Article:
Being more vocal doesn't mean you can solve problems better either, as seen in parrots VS 6 year old children.

    Also, alot of times being stubborn is mistaken for stupidity...such as seen in animals like Beagles and skinks. I've SEEN my gold skinks figure things out that geckos just can't get, same with my cousins savannah monitor.

    Iguanids aren't that smart- may I present Beardies, agamas and anolis. Chameleons aren't even that smart. I seriously think the lizard title goes to Anguimorphs and their kin (Varanids and skinks, excluding those lifelesslike piles of scales known as snakes).

    "Crocodilians have been known to learn their names, feeding, routines, objects and their owners" -My female gold skink looks at us when we say her name, knows me from others (and hates others), knows feeding, routines etc...

    "Crocodilians have been noted to have the ability of making complexed signals using visual, auditory, chemical and tactile cues" - I guess the hyperdeveloped olfactory of broad headed skinks with their courtship is nothing...not to mention the colors of chameleons, the head bobbing of my gold skinks...Doesn't hold ground. Sensory reception in no way relates to intelligence.


    "The majority of crocodiles are highly social and seems to seek out the 'enjoyment' and company of other crocodilians" - Prehensile tailed skinks make family groups.

    Pack hunting and the fishing behavior is something that can be attributed to instinct and simple social cues, not necessarily problem solving.

    "Large masses of feeding also presents situations of a hierarchy feeding orders, which is one of the most commonly documented acts on wildlife films" - Komodo dragons do similar thing, as do sharks.

    "All species also show some sort of complex parental care and short-term pair bonding". - Broad headed skinks have temporary mating pairs. Gold skinks I've seen actually care for their young for almost exactly 3 months.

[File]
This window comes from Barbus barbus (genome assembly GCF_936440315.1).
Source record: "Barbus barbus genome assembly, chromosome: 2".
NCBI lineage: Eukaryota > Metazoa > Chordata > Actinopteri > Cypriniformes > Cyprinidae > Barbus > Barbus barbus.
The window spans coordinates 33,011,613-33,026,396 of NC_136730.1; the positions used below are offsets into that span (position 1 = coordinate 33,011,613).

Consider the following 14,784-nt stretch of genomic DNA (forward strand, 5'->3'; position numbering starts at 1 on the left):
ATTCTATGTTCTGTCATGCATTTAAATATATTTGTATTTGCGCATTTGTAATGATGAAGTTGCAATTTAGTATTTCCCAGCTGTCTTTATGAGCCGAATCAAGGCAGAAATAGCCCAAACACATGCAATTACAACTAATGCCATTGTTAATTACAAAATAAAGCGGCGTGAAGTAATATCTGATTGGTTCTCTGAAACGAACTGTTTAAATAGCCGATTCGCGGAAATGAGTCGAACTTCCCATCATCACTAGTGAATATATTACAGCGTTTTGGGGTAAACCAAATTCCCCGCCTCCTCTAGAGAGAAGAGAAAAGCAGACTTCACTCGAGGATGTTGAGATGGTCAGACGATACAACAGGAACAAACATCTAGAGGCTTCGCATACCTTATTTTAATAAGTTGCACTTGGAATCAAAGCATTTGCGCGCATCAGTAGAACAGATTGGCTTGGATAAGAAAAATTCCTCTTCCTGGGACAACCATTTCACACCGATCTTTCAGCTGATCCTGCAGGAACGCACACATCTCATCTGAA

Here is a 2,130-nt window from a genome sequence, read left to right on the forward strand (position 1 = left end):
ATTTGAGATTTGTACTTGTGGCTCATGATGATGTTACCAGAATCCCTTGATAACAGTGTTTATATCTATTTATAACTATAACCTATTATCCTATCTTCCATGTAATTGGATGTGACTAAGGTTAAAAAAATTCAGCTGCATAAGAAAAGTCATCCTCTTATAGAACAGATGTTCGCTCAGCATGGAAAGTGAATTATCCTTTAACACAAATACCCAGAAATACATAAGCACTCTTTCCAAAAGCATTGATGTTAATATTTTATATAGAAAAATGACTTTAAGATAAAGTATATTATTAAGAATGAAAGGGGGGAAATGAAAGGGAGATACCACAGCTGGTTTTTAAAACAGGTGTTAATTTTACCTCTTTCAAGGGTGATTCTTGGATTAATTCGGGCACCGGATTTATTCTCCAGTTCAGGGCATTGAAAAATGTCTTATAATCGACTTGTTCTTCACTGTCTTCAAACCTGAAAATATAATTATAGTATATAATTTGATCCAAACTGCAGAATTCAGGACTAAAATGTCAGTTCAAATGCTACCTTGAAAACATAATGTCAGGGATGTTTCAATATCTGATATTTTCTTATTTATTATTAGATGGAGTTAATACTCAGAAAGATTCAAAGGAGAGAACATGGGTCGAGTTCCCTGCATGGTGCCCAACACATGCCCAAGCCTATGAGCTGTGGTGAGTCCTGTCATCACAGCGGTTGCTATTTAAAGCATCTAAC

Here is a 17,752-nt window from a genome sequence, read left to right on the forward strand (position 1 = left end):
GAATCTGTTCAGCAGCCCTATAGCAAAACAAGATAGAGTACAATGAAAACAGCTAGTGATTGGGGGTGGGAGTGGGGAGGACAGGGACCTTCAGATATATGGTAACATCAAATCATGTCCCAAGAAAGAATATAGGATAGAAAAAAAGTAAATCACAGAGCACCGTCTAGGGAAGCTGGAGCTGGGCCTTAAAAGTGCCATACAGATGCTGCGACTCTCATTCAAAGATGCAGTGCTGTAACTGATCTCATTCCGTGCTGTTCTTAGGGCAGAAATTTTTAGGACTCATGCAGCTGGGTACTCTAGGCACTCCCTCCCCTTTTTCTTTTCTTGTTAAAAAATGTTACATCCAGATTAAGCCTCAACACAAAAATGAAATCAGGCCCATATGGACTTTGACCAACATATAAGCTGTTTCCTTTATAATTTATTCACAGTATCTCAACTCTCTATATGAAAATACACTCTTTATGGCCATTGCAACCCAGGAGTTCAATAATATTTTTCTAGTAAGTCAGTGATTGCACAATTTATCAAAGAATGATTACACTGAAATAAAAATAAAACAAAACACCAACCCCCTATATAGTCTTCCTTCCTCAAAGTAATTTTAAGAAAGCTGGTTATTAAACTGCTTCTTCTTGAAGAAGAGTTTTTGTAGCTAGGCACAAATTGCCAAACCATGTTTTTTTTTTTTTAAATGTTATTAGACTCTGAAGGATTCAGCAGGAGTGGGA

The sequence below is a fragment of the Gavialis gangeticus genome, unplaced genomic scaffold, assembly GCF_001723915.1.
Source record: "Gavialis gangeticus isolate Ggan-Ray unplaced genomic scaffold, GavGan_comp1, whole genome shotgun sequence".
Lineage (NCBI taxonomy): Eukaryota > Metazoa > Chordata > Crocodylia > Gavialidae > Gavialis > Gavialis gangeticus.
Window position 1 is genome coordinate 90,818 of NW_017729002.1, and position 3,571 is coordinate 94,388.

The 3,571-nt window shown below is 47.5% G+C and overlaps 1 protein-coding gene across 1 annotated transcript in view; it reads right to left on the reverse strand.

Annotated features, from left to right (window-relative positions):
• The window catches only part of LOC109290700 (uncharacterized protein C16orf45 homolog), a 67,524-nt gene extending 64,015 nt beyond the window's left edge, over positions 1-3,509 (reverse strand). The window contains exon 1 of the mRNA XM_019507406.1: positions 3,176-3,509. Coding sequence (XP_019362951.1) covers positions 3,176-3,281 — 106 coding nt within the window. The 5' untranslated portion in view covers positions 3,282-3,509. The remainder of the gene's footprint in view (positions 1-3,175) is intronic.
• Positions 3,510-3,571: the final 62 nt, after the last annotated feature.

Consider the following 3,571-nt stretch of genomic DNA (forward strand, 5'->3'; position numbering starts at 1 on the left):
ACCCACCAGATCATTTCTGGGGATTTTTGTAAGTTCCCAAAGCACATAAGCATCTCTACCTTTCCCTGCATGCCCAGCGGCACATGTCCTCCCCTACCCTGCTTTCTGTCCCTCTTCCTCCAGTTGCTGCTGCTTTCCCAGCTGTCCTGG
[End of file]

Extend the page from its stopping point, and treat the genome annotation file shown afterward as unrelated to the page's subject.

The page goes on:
"Often times, territorial disputes commonly ends in grunts and minor blows to the body." - Sounds rather primitive to me, lol. No, simple social cues, once again.

    "Monitors appear to be intelligent to a certain extent as do Chelons, but until any learn math, I'm not impressed."
    - I've read that monitors have a memory for those that aren't very nice to them...and skinks DO remember, as per broad headed skinks learning not to eat velvet ant females EVER AGAIN in 3 or less incidents (mostly in just one). Monitors have demonstrated simple problem solving and it is debated that they have rudimentary emotions, as observed when you make one really mad or really happy. Skinks, I've seen, can be quite moody and have some crazy mood swings and have a very wide range of body language.
     
  17. KrokadilyanGuy3

    KrokadilyanGuy3 Elite Member

    :This applies:

    In a more direct scientifical approach the archipallium brain has the basic archaic behavior. Typically doing the same things over and over again.

    To actually study the intelligence of an animal, mazes are just the just of it, you have to go deeper than seeing what something can do. The Cerebral cortex determines the intelligence of an animal.